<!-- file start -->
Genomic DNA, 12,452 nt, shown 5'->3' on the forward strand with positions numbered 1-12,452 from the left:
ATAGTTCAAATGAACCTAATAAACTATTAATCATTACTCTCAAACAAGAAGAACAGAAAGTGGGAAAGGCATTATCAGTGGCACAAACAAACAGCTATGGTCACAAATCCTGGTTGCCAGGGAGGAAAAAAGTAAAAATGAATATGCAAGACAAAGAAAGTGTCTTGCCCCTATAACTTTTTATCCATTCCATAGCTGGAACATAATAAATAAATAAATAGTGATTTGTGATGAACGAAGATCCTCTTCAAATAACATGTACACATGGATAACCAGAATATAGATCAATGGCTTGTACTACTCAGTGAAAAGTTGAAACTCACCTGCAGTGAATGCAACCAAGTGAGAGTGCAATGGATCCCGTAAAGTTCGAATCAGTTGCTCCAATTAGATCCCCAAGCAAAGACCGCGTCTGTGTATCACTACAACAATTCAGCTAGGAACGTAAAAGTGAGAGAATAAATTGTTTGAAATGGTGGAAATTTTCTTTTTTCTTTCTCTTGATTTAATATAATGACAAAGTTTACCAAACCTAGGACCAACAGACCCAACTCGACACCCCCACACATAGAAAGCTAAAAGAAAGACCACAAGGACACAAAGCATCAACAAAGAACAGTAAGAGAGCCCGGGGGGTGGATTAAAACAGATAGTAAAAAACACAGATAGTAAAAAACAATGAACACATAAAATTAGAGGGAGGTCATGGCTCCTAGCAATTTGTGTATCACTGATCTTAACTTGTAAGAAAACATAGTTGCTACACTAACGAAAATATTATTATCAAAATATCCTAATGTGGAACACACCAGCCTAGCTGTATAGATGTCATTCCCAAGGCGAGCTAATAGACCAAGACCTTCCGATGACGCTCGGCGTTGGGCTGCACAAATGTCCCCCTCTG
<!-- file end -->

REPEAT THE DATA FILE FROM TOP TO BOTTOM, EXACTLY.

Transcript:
Genomic DNA, 12,452 nt, shown 5'->3' on the forward strand with positions numbered 1-12,452 from the left:
ATAGTTCAAATGAACCTAATAAACTATTAATCATTACTCTCAAACAAGAAGAACAGAAAGTGGGAAAGGCATTATCAGTGGCACAAACAAACAGCTATGGTCACAAATCCTGGTTGCCAGGGAGGAAAAAAGTAAAAATGAATATGCAAGACAAAGAAAGTGTCTTGCCCCTATAACTTTTTATCCATTCCATAGCTGGAACATAATAAATAAATAAATAGTGATTTGTGATGAACGAAGATCCTCTTCAAATAACATGTACACATGGATAACCAGAATATAGATCAATGGCTTGTACTACTCAGTGAAAAGTTGAAACTCACCTGCAGTGAATGCAACCAAGTGAGAGTGCAATGGATCCCGTAAAGTTCGAATCAGTTGCTCCAATTAGATCCCCAAGCAAAGACCGCGTCTGTGTATCACTACAACAATTCAGCTAGGAACGTAAAAGTGAGAGAATAAATTGTTTGAAATGGTGGAAATTTTCTTTTTTCTTTCTCTTGATTTAATATAATGACAAAGTTTACCAAACCTAGGACCAACAGACCCAACTCGACACCCCCACACATAGAAAGCTAAAAGAAAGACCACAAGGACACAAAGCATCAACAAAGAACAGTAAGAGAGCCCGGGGGGTGGATTAAAACAGATAGTAAAAAACACAGATAGTAAAAAACAATGAACACATAAAATTAGAGGGAGGTCATGGCTCCTAGCAATTTGTGTATCACTGATCTTAACTTGTAAGAAAACATAGTTGCTACACTAACGAAAATATTATTATCAAAATATCCTAATGTGGAACACACCAGCCTAGCTGTATAGATGTCATTCCCAAGGCGAGCTAATAGACCAAGACCTTCCGATGACGCTCGGCGTTGGGCTGCACAAATGTCCCCCTCTG